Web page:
The kitchen itself has been handsomely re-made. Cherrywood Shaker-style cabinet facings and a stainless-steel refrigerator and cook top hood are key components in a simple palette that presents a warmly understated ambiance. Gallo Napolean granite surfaces and an Arabesque mosaic tile backsplash add lively accents.

More problematic was installing a Miele steam and convection oven the couple had seen in a Sun Design Open House.

“We were worried that the plumbers and electricians wouldn’t know what to do with it,” Mary says. “Fortunately, Sun Design coordinated everything with manufacturer, working directly with the installer. Their expertise on this was invaluable.”

In the master bedroom, a pair of closets with bi-fold doors had proven inadequate for the couple’s wardrobe needs. But borrowing just three linear feet of bedroom floorspace, transformed one closet into a foot print for the 40 square foot walk-in affair the couple now share.

The new “continuous” hand railing eliminates the need for vertical posts; it’s a safety improvement that’s also more aesthetically appealing.

Deleting the unneeded second closet provided square footage needed for an enlarged master bath that now includes a 5′ x 3.5′ frameless glass shower complete with marble bench and hand-held nozzles.

To create a more functional vanity in a room that had only allowed one basin, Sun Design proposed a two-faucet “trough-sink” custom-made in Italy. It’s a space-saver, but also a “big improvement,” Mary says, “in a far more comfortable room.”

For ambiance: artic grey mosaic tile shower walls evoke a softly neutral tone. Meanwhile,  black and white tile flooring in a fleur de lis pattern provides a striking visual element just underfoot.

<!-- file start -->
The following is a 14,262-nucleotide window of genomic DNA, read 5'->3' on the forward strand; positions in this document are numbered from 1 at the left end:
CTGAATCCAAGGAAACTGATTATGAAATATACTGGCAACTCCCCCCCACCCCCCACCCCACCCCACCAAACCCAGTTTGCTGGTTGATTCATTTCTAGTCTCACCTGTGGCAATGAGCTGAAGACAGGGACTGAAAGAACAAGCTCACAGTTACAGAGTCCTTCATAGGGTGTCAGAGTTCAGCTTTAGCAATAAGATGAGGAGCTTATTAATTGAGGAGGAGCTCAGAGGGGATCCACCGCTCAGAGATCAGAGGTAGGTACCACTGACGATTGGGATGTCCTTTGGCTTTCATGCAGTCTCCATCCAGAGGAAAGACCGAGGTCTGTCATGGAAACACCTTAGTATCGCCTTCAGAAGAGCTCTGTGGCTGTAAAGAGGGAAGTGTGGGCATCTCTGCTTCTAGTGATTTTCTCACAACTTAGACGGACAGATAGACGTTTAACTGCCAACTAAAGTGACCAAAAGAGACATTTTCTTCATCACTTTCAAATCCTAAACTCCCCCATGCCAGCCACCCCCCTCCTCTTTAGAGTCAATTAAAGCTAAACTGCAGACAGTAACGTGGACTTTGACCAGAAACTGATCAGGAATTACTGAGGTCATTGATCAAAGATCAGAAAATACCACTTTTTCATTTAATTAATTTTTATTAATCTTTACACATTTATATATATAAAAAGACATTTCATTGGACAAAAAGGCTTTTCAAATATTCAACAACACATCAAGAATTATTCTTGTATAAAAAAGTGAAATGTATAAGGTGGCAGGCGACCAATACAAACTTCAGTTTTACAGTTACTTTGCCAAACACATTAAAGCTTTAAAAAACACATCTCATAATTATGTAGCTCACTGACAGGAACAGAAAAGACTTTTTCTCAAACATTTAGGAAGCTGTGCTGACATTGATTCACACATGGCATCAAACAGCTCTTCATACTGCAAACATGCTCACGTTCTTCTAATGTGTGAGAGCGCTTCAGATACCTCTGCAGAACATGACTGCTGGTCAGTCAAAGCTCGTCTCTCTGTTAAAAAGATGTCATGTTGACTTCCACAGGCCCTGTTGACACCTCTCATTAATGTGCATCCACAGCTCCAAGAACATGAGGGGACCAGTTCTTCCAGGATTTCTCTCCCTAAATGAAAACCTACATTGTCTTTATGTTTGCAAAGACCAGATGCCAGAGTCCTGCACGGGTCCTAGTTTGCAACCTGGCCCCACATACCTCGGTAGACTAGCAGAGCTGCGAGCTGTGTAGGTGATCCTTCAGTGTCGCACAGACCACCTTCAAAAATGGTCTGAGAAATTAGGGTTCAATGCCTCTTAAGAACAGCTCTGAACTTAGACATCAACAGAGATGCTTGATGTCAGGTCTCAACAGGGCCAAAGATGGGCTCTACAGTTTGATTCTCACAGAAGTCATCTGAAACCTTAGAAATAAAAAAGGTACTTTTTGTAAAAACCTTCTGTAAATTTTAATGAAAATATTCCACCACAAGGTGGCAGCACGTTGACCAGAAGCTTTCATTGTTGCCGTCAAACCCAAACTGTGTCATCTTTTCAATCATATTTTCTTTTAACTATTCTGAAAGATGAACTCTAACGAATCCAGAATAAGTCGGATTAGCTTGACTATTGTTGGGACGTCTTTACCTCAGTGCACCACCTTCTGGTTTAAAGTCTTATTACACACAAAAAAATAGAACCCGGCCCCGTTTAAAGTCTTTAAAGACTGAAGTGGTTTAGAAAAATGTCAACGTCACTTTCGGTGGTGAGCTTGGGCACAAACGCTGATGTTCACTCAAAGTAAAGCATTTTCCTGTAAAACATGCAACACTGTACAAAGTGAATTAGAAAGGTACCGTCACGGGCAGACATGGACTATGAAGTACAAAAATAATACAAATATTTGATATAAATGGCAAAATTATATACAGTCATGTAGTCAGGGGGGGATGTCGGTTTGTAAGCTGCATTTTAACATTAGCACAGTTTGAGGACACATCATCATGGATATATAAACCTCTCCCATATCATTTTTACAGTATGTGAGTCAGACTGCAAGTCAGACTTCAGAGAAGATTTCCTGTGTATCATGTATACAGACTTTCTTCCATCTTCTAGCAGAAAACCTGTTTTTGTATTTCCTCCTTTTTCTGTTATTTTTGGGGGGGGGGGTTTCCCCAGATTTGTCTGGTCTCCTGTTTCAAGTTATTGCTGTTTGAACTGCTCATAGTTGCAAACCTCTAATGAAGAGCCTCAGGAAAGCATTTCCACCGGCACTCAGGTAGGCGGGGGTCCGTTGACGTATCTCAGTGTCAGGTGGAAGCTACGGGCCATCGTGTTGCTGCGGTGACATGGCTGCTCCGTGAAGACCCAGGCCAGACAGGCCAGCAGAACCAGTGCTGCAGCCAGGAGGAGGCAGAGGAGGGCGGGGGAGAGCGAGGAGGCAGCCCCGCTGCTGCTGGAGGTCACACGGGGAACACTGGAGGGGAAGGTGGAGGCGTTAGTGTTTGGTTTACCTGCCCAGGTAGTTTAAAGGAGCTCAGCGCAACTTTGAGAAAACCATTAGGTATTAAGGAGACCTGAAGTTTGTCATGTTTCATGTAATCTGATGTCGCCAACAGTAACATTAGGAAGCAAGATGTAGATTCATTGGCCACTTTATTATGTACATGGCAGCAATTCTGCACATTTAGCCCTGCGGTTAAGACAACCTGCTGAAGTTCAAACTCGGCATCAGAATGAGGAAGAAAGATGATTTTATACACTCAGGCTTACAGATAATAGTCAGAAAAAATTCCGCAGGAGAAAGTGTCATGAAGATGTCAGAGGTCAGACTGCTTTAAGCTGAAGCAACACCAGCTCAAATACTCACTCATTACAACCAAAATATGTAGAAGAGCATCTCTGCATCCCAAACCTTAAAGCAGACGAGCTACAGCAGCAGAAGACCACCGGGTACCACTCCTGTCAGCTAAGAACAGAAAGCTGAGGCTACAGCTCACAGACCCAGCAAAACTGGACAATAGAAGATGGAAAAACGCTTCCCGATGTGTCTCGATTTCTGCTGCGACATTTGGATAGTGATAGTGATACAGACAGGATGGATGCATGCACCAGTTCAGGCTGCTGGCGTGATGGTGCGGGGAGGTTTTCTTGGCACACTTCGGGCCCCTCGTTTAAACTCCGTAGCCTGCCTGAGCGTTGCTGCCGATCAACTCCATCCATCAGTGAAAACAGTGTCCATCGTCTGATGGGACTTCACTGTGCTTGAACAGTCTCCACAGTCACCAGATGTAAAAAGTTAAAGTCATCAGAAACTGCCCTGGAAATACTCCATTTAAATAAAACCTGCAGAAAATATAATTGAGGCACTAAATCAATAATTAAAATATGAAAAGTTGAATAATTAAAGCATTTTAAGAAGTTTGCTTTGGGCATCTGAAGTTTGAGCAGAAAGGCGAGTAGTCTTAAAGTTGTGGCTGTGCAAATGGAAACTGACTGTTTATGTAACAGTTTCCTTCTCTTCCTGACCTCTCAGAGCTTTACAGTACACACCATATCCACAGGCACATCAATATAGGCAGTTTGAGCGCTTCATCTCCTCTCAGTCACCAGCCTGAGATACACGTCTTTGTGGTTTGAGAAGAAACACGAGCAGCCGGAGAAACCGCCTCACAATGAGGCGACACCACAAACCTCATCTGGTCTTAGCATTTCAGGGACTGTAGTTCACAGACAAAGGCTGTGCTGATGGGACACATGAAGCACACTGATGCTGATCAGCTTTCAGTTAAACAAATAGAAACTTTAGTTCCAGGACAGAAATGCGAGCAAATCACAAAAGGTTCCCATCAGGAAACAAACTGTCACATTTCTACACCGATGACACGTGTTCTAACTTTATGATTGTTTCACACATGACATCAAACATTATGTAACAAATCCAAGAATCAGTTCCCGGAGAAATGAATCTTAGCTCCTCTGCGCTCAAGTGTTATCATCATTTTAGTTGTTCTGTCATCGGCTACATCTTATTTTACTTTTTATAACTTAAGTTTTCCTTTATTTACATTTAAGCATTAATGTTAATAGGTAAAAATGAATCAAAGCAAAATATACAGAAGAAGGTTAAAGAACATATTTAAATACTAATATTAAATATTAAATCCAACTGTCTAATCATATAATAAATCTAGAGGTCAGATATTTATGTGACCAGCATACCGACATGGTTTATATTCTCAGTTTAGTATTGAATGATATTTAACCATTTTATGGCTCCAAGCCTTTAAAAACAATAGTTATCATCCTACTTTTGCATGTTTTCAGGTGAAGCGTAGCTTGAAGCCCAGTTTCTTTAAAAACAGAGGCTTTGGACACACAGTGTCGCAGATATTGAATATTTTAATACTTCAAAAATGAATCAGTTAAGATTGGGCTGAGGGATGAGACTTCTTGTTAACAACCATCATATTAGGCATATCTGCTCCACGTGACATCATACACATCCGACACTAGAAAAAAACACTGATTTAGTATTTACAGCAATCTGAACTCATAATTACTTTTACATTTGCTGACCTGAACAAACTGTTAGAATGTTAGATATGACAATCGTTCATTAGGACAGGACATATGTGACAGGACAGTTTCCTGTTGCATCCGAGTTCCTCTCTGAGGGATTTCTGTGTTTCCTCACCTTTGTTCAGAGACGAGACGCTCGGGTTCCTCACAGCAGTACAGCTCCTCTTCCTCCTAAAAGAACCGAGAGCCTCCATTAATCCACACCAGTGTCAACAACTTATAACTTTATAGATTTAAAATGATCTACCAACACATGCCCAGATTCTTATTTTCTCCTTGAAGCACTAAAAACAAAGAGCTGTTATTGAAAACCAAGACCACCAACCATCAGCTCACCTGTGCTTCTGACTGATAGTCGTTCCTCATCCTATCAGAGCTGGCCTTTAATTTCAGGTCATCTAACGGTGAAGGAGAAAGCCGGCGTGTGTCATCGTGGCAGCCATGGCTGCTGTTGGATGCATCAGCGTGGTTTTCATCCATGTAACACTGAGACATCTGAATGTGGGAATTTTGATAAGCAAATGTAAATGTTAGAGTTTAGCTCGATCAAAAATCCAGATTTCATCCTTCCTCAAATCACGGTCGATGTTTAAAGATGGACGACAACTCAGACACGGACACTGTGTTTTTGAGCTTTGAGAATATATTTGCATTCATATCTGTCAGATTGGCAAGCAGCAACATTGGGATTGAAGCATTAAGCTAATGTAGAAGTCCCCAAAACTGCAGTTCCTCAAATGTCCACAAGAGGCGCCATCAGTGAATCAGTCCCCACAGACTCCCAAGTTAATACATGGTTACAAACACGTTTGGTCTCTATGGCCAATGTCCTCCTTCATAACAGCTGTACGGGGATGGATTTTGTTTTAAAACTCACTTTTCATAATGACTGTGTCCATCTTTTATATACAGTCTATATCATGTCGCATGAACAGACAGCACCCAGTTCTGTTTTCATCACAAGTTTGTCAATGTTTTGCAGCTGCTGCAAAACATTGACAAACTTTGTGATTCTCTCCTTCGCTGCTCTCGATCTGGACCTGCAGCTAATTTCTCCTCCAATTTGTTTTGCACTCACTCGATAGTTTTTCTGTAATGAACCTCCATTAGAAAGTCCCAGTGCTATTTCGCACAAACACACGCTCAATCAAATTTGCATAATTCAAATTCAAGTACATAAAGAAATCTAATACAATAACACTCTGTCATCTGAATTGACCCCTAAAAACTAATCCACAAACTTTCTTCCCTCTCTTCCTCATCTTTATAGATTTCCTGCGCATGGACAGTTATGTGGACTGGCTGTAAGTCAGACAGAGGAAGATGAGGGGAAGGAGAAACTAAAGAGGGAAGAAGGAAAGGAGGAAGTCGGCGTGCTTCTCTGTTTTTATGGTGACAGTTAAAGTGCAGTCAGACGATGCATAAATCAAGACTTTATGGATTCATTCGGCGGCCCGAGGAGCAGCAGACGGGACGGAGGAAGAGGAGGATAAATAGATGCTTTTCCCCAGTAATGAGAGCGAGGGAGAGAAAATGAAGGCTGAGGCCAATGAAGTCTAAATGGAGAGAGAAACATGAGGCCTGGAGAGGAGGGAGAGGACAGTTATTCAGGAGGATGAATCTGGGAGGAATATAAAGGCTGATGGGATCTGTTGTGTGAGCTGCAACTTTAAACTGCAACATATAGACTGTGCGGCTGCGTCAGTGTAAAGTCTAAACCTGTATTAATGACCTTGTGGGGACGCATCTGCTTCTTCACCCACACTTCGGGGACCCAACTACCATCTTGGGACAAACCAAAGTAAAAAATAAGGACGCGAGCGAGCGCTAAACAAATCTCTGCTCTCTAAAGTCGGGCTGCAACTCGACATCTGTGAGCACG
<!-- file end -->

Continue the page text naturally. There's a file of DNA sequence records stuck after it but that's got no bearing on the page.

Here, and throughout the house, Mary worked closely with lead designer Katie Coram    and specialty designer Morgan Hutchinson in developing the home’s stand-out finishwork.

“Katie would present floor plan options on a CADD system, which made it easy to adjust and explore ideas. Morgan (who is now assisting Mary with furniture selection) provided superb guidance in color selection—which is what really distinguishes much of the house.”

The Edgecomb gray in the entrance foyer, for instance, brightens up an entrance that had previously lacked warmth. The Hancock green color treatment in the guest bathroom and the Amsterdam wainscoting in the powder room are, likewise, players in a pageant of color  and tones explored on every level of the house.

Flat ceiling paint and glossy trim style paint in formal gathering areas help to articulate corners and edges.

Pedestal sink, beadboard wainscoting and a color scheme that combines an Amsterdam blue with a Montpelier glossy trim style paint are among the elements differentiating the small powder room.

But perhaps most striking of all is the new “continuous” hand railing, which both safety measure and much m,ore aesthetically appealing.

“People who visit our house on this tour will see what’s possible in town house living today,” Mary says.  “We’re very pleased with how it all came together, and hope visitors will enjoy the tour.”

For Information RE the open house visit www.SunDesignInc/events.

Headquartered in Burke, the Sun Design Remodeling has a second office in McLean. FOR INFORMATION: 703.425.5588 or www.SunDesignInc.com

John Byrd has been writing about home improvement for 30 years. He can be reached @ 703/715-8006, www.HomeFrontsNews.com or byrdmatx@gmail.com